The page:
At a union headquarters on the edge of Denver, the final-day phone bank is full but often quiet. In these final hours, the calling lists have been whittled down to the final holdouts. It can take several minutes for the automatic dialing system, plugged into AFL-CIO computers in Washington, to cough up a live Coloradan still willing to answer the phone at the tail end of an intrusive political season.

Fran Coleman, 67, has made almost 30 calls and waits for the next one while describing her weekend of door knocking with a union canvass team. "If you're like I was on Saturday you... Hello?," she interrupts herself, touching her headphones and turning quickly back to the screen, "Is this Dornetta Castillo? Oh, Mr. Castillo, hi, I'm a volunteer with the AFL-CIO...."

The Castillos had already voted, as have most Coloradans, so she checks "Already voted" on her computer and thanking them. "I always compliment them for voting, no matter who they voted for," said Coleman, a one-time Democratic state senator and quadrennial election volunteer. "That's my own thing. That's not on the script."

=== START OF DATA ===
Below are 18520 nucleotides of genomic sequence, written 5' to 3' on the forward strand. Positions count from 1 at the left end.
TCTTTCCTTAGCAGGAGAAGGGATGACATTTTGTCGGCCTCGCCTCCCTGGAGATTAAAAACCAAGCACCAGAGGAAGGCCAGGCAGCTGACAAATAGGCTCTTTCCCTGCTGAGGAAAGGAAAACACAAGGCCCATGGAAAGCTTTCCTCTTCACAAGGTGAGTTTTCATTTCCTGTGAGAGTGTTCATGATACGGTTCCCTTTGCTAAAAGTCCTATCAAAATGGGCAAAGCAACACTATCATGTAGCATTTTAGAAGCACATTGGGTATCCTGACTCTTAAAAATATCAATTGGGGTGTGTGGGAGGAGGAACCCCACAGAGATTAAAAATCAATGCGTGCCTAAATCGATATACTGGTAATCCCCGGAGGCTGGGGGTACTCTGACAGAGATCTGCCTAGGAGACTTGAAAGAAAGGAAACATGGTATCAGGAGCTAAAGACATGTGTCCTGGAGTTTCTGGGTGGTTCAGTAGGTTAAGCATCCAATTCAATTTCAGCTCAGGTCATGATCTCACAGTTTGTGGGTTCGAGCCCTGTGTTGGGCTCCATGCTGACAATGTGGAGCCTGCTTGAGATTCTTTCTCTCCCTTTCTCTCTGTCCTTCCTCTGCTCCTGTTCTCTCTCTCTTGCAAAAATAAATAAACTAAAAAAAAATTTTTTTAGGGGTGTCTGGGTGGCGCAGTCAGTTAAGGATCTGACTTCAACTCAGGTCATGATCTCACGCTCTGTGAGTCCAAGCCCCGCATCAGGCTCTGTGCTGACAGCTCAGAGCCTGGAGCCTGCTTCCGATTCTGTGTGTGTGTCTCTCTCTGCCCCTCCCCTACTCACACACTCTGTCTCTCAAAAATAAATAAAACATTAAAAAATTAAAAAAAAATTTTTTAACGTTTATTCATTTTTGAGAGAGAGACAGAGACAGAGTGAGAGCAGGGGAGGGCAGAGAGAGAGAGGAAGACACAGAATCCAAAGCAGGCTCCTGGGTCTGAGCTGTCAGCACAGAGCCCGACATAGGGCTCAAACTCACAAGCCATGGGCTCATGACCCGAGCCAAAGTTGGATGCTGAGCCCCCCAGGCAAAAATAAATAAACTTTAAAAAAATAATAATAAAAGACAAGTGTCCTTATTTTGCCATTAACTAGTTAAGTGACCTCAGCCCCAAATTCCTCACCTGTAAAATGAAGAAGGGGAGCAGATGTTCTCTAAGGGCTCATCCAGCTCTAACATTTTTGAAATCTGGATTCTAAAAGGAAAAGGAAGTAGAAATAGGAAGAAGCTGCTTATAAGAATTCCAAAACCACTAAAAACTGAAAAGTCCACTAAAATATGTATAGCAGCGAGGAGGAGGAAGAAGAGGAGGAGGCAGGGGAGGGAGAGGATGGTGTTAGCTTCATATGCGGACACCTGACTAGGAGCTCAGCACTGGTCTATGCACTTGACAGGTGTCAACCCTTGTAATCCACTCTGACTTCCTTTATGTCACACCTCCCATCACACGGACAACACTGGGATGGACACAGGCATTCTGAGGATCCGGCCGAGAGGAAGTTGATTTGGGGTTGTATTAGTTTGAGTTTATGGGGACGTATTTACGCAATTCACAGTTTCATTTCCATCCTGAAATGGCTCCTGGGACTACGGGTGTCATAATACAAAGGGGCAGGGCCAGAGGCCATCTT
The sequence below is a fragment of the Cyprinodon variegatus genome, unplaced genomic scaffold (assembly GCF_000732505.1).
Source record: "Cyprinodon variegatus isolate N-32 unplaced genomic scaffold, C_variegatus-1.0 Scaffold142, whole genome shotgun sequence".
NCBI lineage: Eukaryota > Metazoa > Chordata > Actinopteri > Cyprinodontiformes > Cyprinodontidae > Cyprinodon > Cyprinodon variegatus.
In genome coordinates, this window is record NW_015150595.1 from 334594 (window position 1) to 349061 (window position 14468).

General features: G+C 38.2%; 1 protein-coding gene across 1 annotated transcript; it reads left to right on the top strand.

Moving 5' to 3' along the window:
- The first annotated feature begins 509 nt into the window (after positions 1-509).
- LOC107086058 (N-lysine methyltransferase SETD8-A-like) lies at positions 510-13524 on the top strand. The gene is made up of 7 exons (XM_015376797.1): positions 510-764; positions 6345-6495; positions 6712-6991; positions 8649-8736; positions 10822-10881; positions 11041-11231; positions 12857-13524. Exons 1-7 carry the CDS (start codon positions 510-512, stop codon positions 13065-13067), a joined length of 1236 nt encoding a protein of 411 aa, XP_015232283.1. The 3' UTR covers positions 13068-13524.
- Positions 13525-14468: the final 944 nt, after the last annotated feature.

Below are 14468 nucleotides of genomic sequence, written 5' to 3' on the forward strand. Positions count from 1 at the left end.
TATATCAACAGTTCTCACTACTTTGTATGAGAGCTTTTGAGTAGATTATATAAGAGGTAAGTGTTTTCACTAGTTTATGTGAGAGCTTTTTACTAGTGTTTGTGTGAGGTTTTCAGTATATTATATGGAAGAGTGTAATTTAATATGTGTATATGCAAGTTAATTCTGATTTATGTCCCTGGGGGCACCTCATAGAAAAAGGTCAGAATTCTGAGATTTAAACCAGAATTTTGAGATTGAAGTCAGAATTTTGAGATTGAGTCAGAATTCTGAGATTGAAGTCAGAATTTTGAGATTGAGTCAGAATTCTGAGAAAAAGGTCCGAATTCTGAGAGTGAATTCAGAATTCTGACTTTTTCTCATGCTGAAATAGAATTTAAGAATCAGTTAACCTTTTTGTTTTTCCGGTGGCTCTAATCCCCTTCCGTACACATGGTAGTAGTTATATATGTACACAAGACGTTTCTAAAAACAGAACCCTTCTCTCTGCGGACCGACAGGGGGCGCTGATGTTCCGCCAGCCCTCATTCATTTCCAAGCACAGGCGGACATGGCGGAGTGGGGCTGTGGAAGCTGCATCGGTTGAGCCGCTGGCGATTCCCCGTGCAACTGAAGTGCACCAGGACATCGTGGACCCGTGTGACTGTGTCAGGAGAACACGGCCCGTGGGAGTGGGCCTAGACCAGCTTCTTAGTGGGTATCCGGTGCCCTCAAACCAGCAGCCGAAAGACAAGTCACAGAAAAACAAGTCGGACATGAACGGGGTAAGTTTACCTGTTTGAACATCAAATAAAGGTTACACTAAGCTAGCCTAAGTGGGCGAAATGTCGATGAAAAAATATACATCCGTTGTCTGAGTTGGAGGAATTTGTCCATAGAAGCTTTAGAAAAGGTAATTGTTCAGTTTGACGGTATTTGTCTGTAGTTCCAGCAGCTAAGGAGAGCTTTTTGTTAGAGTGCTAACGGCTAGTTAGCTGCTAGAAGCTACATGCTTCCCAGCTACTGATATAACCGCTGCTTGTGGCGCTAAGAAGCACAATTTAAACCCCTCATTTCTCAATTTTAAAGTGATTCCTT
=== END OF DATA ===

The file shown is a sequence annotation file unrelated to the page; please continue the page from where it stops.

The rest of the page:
She could also check "No Answer," "Wrong Number" (she's had one of those) or "Deceased." The rarest of all in the last hours of the campaign is "Undecided." She got one of those too, and perked up like the old timers in the creeks outside of Denver used to do when they spotted a glint of gold amid the gravel in their pans.

Coolly, she began a soft sell, telling him she was calling from the union because they were concerned about the future status of Social Security and Medicare. He listened, but as soon as he began to sound impatient, she encouraged him to vote for the candidate of his choice and hung up.

"I think he was leaning our way, but there's a learned art to knowing when to stop pushing and they may not vote at all," Coleman said.